By STAN LEHMAN, Associated Press
SAO PAULO (AP) — Federal prosecutors filed criminal charges against 17 Chevron and Transocean company executives on Wednesday for an oil leak in the Atlantic, a move deemed outrageous by those targeted but applauded by environmentalists.
Prosecutors accused the executives of environmental crimes, of misleading Brazil's oil regulator about safety plans and of not providing accurate information in the wake of the spill.
At least 110,000 gallons (416,000 liters) of oil seeped through cracks on the ocean floor near a Chevron Corp. appraisal well off the Rio de Janeiro coast in November. The well drilled by Transocean Ltd. has since been sealed, but a small amount of seepage reappeared in recent days, raising concern the damage is not yet over.
The federal prosecutors' office in Rio de Janeiro said in an emailed statement that the two companies and 17 of its executives have been charged with "crimes against the environment." Executives could face up to 31 years in prison. A judge will decide if the case will go to trial, which would be a lengthy process given the number of defendants, the complexity of the case and the Brazilian legal system's room for numerous appeals.
"These charges are outrageous and without merit. Once all the facts are fully examined, they will demonstrate that Chevron and its employees responded appropriately and responsibly to the incident," said Chevron spokesman Kurt Glaubitz. "Chevron will vigorously defend the company and its employees."
Prosecutor Eduardo Santos de Oliveira, however, said that "Chevron and Transocean have caused a contamination bomb with a prolonged effect."
The charges come as Brazil works feverishly to develop massive offshore oil fields discovered in recent years, discoveries that hold upward of 50 billion barrels of oil and that officials are counting on catapulting the nation permanently into developed-world status.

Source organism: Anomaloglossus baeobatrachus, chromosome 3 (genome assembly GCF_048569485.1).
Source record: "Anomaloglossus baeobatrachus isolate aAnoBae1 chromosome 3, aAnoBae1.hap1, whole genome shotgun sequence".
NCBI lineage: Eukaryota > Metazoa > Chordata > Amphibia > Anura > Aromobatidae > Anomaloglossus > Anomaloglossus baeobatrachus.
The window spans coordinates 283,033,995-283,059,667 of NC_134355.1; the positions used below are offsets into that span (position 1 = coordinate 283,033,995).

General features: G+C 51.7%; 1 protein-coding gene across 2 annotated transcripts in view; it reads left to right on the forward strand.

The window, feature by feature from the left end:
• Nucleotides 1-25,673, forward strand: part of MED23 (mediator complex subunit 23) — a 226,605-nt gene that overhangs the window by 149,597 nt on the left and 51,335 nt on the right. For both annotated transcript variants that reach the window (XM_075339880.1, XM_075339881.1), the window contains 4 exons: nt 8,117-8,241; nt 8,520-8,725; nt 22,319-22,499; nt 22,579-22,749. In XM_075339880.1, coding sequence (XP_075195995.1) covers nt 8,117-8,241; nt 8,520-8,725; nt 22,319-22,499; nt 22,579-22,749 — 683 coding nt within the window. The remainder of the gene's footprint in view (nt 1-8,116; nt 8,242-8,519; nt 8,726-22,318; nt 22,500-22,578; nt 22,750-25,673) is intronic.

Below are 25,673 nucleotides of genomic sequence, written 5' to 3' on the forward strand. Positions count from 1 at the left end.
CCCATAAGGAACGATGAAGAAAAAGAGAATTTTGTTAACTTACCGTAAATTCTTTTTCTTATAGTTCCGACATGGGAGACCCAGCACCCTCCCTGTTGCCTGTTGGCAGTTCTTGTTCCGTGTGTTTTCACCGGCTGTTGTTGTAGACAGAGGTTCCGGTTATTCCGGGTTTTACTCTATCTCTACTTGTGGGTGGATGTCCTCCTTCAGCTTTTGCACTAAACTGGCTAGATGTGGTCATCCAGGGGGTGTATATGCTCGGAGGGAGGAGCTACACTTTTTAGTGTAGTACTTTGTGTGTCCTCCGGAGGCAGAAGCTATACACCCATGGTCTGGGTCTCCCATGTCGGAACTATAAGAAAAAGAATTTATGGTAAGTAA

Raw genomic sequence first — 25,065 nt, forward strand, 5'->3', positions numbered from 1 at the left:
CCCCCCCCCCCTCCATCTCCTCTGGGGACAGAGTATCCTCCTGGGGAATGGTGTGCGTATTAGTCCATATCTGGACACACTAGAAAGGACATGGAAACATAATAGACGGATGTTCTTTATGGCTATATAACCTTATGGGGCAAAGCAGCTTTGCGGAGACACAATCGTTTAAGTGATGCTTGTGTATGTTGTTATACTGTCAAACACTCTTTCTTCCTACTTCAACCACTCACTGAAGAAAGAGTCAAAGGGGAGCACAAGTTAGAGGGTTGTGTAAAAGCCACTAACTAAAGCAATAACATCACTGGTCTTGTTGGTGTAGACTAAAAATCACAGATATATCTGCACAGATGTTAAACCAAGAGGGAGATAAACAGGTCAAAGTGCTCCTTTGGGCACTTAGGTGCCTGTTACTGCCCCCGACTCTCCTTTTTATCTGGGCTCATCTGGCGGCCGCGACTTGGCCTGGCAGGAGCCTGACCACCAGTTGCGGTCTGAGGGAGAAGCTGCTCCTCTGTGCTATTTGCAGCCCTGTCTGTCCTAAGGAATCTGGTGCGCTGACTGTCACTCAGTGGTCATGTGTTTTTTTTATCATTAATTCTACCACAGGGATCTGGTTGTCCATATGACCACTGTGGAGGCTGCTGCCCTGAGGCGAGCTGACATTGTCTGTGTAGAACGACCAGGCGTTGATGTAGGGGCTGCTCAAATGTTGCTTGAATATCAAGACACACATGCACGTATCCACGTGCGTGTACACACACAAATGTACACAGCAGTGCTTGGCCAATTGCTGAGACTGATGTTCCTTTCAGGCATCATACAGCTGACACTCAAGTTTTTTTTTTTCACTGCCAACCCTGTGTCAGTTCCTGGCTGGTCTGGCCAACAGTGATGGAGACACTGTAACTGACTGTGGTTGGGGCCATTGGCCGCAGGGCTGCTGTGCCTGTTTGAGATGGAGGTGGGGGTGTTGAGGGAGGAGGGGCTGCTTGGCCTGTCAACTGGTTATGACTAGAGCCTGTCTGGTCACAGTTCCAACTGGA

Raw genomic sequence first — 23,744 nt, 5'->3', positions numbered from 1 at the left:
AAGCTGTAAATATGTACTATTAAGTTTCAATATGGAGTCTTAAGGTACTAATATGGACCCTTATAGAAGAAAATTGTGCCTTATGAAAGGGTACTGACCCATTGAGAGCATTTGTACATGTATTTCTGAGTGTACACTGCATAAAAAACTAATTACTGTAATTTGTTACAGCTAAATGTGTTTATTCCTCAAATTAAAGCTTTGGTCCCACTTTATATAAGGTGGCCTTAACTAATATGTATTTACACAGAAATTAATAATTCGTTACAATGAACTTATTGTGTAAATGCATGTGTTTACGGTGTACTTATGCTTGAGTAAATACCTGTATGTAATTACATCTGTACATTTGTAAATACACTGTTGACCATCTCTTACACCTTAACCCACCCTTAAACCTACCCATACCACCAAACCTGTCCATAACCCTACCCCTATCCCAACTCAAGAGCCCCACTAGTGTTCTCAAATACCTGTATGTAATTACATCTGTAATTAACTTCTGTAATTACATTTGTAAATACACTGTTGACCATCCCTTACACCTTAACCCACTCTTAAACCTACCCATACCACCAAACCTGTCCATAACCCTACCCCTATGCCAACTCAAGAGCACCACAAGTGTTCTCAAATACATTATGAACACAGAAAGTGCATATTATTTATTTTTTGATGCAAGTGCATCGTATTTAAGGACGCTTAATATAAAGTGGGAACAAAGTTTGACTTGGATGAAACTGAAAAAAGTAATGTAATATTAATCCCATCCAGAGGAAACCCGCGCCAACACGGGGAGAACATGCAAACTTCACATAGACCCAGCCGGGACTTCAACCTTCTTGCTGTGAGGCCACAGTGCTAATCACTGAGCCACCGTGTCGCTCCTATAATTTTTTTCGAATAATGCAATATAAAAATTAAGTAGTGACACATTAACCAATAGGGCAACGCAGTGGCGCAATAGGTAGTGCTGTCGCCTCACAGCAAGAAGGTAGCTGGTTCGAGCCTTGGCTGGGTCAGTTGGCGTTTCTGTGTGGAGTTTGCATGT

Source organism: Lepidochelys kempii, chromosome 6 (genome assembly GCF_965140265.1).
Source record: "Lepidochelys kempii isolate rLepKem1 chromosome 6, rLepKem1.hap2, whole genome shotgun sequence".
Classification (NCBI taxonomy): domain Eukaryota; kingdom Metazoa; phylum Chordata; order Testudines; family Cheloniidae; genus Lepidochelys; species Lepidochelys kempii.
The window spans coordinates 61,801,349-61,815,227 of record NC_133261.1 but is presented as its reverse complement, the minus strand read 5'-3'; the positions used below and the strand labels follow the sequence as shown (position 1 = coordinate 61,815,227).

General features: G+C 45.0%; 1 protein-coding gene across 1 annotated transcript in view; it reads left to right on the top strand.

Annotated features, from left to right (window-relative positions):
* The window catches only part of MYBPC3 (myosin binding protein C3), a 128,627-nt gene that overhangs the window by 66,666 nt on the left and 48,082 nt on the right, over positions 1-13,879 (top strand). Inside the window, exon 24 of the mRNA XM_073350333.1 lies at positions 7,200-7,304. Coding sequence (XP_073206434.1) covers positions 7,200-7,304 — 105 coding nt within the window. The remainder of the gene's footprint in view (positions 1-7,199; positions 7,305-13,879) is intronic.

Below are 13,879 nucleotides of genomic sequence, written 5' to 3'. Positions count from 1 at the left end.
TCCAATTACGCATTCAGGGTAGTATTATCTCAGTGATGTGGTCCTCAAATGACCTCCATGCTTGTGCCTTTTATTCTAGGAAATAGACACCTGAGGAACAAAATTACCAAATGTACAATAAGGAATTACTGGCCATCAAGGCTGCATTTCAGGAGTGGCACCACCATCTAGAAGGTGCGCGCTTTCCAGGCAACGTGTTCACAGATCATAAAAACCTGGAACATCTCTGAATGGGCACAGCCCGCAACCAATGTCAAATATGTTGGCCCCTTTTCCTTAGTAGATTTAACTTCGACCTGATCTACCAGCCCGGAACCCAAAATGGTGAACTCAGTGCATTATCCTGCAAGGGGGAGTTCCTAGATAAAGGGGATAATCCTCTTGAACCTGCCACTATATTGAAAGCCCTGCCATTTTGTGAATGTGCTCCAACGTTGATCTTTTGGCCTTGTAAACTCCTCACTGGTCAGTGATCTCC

Some fear that the tough stance against Chevron will discourage much-needed foreign investment into developing the fields. While Brazil's state-controlled oil company Petrobras is considered by many as the globe's leading developer of offshore finds, the sheer volume of the oil reserves means the company cannot fully produce them alone.
"If you start locking up executives, people back in other oil companies like Shell, BP, ENI and anyone else with a concession in Brazil will notice and become wary," Eric Smith, an offshore oil expert at Tulane University in New Orleans.
But others think there is simply too much money to be made in Brazil's oil bonanza to scare off companies, and say this case doesn't reflect a newly aggressive attitude toward Big Oil.
"I don't see this as reflecting an anti-foreign company stance by the government nor do I think it will be seen as such by investors," said Christopher Garman, U.S.-based Eurasia Group consulting firm. "I don't see this having an impact on the interest of investors investing in Brazil."
Garman noted that Brazil's prosecutors are independent of interference from the government and that President Dilma Rousseff, herself a former chairwoman of the board of directors at Petrobras, remains committed to filling Brazil's coffers with oil revenue.
Among those charged Wednesday with environmental crimes are six Americans, five Brazilians, two French and Australian nationals, one British citizen and one Canadian. They include the heads of the Brazilian subsidiaries of both Chevron and Transocean.
George Buck, chief operating officer for Chevron's Brazilian division and three other Chevron executives have also been charged with providing authorities with a "deceptive" emergency plan and "altering documents delivered to government officials," according to prosecutors' statement. It didn't provide more details.
"The leak affected the region's maritime ecosystem, could lead to the extinction of species and jeopardize the area's economy," the statement said.
Prosecutors asked that that all the assets of those charged be seized, that each person be fined $555,555 and each company $5.6 million. A judge ruled late last week that none of the executives could leave Brazil.